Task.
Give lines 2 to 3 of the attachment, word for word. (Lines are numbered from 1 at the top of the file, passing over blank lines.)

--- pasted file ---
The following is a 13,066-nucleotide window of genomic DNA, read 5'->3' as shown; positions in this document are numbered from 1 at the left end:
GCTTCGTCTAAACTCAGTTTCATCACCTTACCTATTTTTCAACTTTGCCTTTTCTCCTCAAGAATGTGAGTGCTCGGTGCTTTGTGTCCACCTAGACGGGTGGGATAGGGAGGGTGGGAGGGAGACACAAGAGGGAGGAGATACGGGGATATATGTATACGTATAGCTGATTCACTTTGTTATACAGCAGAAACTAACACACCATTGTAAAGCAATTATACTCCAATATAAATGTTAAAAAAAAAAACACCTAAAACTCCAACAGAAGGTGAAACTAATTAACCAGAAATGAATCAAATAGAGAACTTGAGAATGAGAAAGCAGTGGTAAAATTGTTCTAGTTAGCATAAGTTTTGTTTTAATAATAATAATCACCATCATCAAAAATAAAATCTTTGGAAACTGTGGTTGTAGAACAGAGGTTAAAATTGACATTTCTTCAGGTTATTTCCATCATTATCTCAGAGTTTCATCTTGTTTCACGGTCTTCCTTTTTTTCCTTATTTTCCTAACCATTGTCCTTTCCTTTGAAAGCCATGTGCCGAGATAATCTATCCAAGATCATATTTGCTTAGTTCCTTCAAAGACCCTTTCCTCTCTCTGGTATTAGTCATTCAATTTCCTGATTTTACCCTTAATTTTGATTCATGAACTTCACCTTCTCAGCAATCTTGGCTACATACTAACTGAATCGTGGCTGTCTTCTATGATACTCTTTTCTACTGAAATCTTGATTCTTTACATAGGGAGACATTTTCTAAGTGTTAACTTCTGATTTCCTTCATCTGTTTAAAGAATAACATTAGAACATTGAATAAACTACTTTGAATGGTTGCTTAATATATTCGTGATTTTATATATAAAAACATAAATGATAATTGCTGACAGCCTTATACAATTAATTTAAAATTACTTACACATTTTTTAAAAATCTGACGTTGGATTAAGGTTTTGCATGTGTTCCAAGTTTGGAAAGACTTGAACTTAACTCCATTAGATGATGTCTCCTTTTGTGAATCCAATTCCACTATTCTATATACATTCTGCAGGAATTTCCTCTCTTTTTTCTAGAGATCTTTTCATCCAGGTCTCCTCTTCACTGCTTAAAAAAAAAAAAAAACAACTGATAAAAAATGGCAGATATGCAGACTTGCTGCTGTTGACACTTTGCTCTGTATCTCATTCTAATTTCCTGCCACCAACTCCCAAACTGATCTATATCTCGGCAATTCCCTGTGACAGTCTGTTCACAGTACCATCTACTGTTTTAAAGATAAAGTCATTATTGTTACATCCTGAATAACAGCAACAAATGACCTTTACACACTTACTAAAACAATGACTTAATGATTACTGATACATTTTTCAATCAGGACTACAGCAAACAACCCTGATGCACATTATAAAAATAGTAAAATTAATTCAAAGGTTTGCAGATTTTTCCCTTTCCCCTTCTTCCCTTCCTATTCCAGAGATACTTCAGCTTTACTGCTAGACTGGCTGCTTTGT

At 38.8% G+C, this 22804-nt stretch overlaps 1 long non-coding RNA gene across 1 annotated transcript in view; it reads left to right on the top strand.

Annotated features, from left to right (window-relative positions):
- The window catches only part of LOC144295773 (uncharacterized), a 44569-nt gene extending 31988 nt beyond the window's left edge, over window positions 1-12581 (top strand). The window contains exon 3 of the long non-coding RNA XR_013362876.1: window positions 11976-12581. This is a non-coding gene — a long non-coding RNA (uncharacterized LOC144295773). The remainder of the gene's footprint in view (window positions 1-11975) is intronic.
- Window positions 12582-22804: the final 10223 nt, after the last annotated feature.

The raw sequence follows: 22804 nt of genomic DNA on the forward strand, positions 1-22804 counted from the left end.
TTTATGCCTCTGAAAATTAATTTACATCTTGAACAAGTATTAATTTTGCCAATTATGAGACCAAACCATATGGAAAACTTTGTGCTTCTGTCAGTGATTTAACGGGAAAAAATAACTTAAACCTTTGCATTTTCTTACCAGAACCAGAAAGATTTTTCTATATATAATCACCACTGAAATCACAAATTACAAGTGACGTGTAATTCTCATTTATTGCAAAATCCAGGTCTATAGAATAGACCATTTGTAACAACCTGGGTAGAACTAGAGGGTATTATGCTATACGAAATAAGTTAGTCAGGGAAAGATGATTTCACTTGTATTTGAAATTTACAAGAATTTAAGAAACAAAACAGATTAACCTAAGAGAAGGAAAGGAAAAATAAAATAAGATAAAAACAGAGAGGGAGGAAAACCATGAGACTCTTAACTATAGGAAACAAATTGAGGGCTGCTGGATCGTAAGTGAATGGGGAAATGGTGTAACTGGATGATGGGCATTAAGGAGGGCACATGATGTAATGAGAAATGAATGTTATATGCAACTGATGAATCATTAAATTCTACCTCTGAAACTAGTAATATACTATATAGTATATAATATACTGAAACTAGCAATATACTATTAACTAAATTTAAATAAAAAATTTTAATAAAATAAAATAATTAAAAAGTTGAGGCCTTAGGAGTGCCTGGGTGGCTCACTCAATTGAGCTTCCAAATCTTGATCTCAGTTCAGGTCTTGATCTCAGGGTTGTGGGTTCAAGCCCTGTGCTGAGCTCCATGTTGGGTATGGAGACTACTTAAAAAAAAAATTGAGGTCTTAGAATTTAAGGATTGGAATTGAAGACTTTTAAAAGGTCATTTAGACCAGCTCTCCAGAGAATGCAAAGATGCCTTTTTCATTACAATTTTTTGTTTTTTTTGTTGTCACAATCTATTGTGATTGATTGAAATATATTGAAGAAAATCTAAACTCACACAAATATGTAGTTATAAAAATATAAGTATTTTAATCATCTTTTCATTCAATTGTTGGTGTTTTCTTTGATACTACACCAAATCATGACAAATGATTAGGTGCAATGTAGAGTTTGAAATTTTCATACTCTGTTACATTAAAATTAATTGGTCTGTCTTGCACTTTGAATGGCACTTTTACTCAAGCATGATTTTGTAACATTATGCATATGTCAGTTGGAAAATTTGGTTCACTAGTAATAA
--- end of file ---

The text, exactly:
GCTTCGTCTAAACTCAGTTTCATCACCTTACCTATTTTTCAACTTTGCCTTTTCTCCTCAAGAATGTGAGTGCTCGGTGCTTTGTGTCCACCTAGACGGGTGGGATAGGGAGGGTGGGAGGGAGACACAAGAGGGAGGAGATACGGGGATATATGTATACGTATAGCTGATTCACTTTGTTATACAGCAGAAACTAACACACCATTGTAAAGCAATTATACTCCAATATAAATGTTAAAAAAAAAAACACCTAAAACTCCAACAGAAGGTGAAACTAATTAACCAGAAATGAATCAAATAGAGAACTTGAGAATGAGAAAGCAGTGGTAAAATTGTTCTAGTTAGCATAAGTTTTGTTTTAATAATAATAATCACCATCATCAAAAATAAAATCTTTGGAAACTGTGGTTGTAGAACAGAGGTTAAAATTGACATTTCTTCAGGTTATTTCCATCATTATCTCAGAGTTTCATCTTGTTTCACGGTCTTCCTTTTTTTCCTTATTTTCCTAACCATTGTCCTTTCCTTTGAAAGCCATGTGCCGAGATAATCTATCCAAGATCATATTTGCTTAGTTCCTTCAAAGACCCTTTCCTCTCTCTGGTATTAGTCATTCAATTTCCTGATTTTACCCTTAATTTTGATTCATGAACTTCACCTTCTCAGCAATCTTGGCTACATACTAACTGAATCGTGGCTGTCTTCTATGATACTCTTTTCTACTGAAATCTTGATTCTTTACATAGGGAGACATTTTCTAAGTGTTAACTTCTGATTTCCTTCATCTGTTTAAAGAATAACATTAGAACATTGAATAAACTACTTTGAATGGTTGCTTAATATATTCGTGATTTTATATATAAAAACATAAATGATAATTGCTGACAGCCTTATACAATTAATTTAAAATTACTTACACATTTTTTAAAAATCTGACGTTGGATTAAGGTTTTGCATGTGTTCCAAGTTTGGAAAGACTTGAACTTAACTCCATTAGATGATGTCTCCTTTTGTGAATCCAATTCCACTATTCTATATACATTCTGCAGGAATTTCCTCTCTTTTTTCTAGAGATCTTTTCATCCAGGTCTCCTCTTCACTGCTTAAAAAAAAAAAAAAACAACTGATAAAAAATGGCAGATATGCAGACTTGCTGCTGTTGACACTTTGCTCTGTATCTCATTCTAATTTCCTGCCACCAACTCCCAAACTGATCTATATCTCGGCAATTCCCTGTGACAGTCTGTTCACAGTACCATCTACTGTTTTAAAGATAAAGTCATTATTGTTACATCCTGAATAACAGCAACAAATGACCTTTACACACTTACTAAAACAATGACTTAATGATTACTGATACATTTTTCAATCAGGACTACAGCAAACAACCCTGATGCACATTATAAAAATAGTAAAATTAATTCAAAGGTTTGCAGATTTTTCCCTTTCCCCTTCTTCCCTTCCTATTCCAGAGATACTTCAGCTTTACTGCTAGACTGGCTGCTTTGT

At 38.8% G+C, this 22804-nt stretch overlaps 1 long non-coding RNA gene across 1 annotated transcript in view; it reads left to right on the top strand.